“The past week was unforgettable, however. With the red-hot Koepka in his rear-view mirror, he never surrendered his narrow lead, made a clutch chip on No. 17 that will go down in Pebble Beach lore, and pulled away down the stretch to win by three strokes at 13 under.

“The former shooting guard at Washburn University drained a 30-foot putt on No. 18 to seal the victory, raising his arms in triumph before the ball trickled into the cup. His parents were below the green and couldn’t see the putt, but they could tell from the reaction of their son and the roar from the thousands of spectators that it had gone in.”

Women’s World Cup

Well, U.S. coach Jill Ellis switched out most of her starting lineup and still had no trouble beating Chile, 3-0. It wasn’t the run-up-the-score match it had against Thailand and when Chile seemingly tied the score at 1-1 (except they were offsides, negating the goal), it probably brought some anxious moments.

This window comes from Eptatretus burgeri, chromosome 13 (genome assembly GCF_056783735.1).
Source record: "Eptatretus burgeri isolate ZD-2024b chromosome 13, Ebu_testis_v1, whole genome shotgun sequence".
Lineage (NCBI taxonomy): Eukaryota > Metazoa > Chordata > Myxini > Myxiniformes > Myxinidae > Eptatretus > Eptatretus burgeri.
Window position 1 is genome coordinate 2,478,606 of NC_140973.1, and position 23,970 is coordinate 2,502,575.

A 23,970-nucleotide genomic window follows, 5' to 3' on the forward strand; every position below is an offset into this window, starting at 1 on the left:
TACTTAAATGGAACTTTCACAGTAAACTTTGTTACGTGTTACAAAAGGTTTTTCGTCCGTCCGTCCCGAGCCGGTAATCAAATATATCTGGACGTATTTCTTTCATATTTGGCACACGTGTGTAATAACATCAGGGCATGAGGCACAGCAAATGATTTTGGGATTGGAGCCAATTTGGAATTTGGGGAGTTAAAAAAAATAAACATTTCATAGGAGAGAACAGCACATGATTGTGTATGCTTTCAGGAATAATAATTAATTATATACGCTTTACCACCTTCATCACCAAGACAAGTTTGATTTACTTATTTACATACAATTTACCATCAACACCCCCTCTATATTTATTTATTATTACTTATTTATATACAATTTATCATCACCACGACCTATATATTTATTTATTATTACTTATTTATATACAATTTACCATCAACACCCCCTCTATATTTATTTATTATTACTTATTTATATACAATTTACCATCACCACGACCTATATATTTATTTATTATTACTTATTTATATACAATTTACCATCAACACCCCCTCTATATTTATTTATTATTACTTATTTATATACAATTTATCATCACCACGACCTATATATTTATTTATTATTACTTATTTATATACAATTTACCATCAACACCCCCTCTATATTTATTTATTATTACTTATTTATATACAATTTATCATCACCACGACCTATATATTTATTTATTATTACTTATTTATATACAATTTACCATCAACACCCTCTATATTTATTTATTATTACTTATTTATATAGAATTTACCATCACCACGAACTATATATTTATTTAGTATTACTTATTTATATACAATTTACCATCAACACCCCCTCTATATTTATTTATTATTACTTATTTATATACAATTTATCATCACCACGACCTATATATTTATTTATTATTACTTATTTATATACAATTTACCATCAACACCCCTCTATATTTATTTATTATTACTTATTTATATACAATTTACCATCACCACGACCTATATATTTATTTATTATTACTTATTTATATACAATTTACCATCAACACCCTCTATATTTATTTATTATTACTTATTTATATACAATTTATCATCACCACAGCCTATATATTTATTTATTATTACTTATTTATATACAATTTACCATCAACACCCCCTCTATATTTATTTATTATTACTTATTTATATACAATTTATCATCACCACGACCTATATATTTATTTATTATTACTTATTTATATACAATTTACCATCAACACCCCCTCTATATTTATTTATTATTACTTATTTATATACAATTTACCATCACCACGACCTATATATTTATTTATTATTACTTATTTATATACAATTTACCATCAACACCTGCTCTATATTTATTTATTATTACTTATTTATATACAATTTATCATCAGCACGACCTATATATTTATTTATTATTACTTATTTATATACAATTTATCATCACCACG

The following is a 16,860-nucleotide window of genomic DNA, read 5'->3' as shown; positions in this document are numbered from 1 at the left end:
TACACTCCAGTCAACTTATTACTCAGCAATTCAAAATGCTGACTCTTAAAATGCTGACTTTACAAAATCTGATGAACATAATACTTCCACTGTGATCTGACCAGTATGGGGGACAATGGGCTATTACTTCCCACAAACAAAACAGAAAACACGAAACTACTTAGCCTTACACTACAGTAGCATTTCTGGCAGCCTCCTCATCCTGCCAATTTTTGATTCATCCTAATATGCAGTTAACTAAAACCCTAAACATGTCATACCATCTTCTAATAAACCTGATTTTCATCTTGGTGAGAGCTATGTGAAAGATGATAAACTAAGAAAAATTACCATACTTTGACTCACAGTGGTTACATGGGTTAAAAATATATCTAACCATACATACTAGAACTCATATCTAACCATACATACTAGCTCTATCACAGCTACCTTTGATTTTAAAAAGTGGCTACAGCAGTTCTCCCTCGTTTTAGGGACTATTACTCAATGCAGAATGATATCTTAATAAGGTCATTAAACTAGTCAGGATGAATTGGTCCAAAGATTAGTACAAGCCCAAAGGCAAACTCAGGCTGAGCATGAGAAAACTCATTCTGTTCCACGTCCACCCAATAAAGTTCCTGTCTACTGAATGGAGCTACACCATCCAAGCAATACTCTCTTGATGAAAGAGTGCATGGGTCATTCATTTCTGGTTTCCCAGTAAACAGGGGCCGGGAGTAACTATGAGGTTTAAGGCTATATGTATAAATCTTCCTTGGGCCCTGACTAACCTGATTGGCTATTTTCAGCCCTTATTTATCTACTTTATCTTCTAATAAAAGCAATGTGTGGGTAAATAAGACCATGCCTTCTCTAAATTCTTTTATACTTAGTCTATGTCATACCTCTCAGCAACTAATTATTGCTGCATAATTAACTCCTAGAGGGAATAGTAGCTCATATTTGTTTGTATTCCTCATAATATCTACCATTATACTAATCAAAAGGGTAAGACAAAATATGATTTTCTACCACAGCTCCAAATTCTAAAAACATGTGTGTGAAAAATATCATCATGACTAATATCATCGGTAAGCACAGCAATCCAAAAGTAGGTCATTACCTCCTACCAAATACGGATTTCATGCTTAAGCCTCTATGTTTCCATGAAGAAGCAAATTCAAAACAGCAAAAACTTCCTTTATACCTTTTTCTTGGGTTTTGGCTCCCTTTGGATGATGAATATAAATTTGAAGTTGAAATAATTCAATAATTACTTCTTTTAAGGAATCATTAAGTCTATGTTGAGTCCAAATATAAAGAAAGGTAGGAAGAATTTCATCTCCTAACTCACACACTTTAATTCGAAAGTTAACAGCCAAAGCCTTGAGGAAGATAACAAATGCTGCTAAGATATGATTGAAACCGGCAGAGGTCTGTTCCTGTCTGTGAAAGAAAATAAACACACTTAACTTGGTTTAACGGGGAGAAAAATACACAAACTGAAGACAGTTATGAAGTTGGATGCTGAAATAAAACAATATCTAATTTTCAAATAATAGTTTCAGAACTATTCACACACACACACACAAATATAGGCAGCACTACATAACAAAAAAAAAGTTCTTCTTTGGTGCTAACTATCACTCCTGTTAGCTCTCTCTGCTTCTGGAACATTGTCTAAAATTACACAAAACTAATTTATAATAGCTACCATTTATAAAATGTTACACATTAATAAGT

But, in the end, the U.S. is too good and too deep for a team such as Chile. Now, we get to see how the U.S. team is against a team such as Sweden on Thursday.

As has been the case, Kevin Baxter was there for the U.S. team game. Here’s his full story (just click here) and for those of you who prefer short-attention-span theater, just keep reading.

“The game was in France. But the crowd? Well, it felt a lot like Kansas City.

“With a 3-0 win over Chile on Sunday on the outskirts of Paris, the U.S. clinched a spot in the round of 16 of the Women’s World Cup. And it was cheered there by an overwhelmingly pro-American contingent in the sellout crowd of 45,594.


“Two of the goals came from Carli Lloyd with Julie Ertz getting the other — all in the first 35 minutes — to send the Americans to their group-stage final with Sweden on Thursday with a chance to win the group. It also moved the United States’ record to 19-1-3 all time in Women’s World Cup group play.